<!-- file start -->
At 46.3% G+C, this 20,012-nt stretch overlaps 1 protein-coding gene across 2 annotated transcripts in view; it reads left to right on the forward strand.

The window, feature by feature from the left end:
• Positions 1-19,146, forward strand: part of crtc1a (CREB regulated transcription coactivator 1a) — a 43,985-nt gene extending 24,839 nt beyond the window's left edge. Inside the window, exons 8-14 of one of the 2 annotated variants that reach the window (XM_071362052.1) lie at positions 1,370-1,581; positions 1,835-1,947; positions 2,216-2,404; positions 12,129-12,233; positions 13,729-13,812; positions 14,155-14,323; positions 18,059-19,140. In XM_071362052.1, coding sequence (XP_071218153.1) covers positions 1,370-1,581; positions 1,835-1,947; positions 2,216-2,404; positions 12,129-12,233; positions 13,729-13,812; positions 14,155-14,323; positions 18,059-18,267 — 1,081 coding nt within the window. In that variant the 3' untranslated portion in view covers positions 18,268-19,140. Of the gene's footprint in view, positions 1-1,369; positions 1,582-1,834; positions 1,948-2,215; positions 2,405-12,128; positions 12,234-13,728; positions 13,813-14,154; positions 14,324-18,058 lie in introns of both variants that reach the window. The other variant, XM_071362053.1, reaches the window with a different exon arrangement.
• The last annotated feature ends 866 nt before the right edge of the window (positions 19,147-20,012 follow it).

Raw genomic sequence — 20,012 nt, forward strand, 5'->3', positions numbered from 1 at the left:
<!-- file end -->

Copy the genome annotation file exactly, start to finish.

At 46.3% G+C, this 20,012-nt stretch overlaps 1 protein-coding gene across 2 annotated transcripts in view; it reads left to right on the forward strand.

The window, feature by feature from the left end:
• Positions 1-19,146, forward strand: part of crtc1a (CREB regulated transcription coactivator 1a) — a 43,985-nt gene extending 24,839 nt beyond the window's left edge. Inside the window, exons 8-14 of one of the 2 annotated variants that reach the window (XM_071362052.1) lie at positions 1,370-1,581; positions 1,835-1,947; positions 2,216-2,404; positions 12,129-12,233; positions 13,729-13,812; positions 14,155-14,323; positions 18,059-19,140. In XM_071362052.1, coding sequence (XP_071218153.1) covers positions 1,370-1,581; positions 1,835-1,947; positions 2,216-2,404; positions 12,129-12,233; positions 13,729-13,812; positions 14,155-14,323; positions 18,059-18,267 — 1,081 coding nt within the window. In that variant the 3' untranslated portion in view covers positions 18,268-19,140. Of the gene's footprint in view, positions 1-1,369; positions 1,582-1,834; positions 1,948-2,215; positions 2,405-12,128; positions 12,234-13,728; positions 13,813-14,154; positions 14,324-18,058 lie in introns of both variants that reach the window. The other variant, XM_071362053.1, reaches the window with a different exon arrangement.
• The last annotated feature ends 866 nt before the right edge of the window (positions 19,147-20,012 follow it).

Raw genomic sequence — 20,012 nt, forward strand, 5'->3', positions numbered from 1 at the left: